Starvation-induced hyperactivity in the rat: The role of endocrine and neurotransmitter changes

K. M. Pirke*, A. Broocks, T. Wilckens, R. Marquard, U. Schweiger

*Corresponding author for this work
100 Citations (Scopus)


Semistarved rats develop high running wheel activity. This running activity induces increased norepinephrine, dopamine, and serotonin turnover in the hypothalamus. Corticosterone in plasma becomes increased while luteinizing hormone and testosterone are suppressed. In female rats cyclic gonadal function is suppressed. Running activity in the semistarved rats can be suppressed specifically by serotonin 1-c-agonists and by α2-adrenoceptor agonists. This animal model is helpful in the understanding of the combined effects of starvation and hyperactivity, which are observed in many patients with anorexia nervosa. The observation of the serotonergic system might help to develop a pharmacological treatment of hyperactivity in anorectic patients.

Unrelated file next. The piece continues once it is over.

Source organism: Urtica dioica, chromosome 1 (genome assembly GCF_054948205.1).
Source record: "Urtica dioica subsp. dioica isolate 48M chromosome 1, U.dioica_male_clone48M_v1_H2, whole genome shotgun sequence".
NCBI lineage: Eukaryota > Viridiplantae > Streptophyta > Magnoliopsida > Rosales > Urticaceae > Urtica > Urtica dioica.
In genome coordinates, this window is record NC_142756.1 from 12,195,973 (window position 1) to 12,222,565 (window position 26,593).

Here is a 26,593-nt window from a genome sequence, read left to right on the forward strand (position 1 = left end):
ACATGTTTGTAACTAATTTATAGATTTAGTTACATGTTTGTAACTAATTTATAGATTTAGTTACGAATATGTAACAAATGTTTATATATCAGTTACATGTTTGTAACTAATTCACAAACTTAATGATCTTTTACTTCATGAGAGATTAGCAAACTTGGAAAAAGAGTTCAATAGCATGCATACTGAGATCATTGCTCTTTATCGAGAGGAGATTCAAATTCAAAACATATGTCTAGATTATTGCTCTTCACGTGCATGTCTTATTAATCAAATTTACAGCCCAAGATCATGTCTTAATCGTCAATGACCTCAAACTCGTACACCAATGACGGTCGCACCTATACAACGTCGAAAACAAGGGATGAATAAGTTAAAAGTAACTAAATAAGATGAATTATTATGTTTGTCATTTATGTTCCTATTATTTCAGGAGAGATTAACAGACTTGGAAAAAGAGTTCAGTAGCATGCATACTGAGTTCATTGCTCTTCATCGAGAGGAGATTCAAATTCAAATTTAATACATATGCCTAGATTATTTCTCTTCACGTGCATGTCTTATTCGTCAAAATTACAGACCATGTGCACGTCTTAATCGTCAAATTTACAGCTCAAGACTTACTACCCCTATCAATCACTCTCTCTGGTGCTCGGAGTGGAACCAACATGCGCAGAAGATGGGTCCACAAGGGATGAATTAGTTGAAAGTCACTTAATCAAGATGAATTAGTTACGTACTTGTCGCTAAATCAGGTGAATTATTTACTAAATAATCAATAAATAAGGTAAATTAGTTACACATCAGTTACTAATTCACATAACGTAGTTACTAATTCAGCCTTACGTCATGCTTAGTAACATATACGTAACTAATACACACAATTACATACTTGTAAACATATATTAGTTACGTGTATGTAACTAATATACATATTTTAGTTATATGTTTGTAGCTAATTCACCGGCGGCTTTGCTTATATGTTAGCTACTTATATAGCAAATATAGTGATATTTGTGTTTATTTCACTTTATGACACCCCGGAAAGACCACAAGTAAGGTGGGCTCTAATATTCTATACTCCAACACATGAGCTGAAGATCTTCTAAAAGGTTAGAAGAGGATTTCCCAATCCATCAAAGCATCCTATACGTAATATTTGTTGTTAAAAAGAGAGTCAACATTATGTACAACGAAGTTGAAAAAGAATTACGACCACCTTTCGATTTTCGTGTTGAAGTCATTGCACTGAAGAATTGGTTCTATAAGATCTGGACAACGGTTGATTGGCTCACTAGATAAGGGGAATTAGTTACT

Original languageEnglish
JournalNeuroscience and Biobehavioral Reviews
Issue number3
Pages (from-to)287-294
Number of pages8
Publication statusPublished - 1993

Research Areas and Centers

  • Academic Focus: Center for Brain, Behavior and Metabolism (CBBM)


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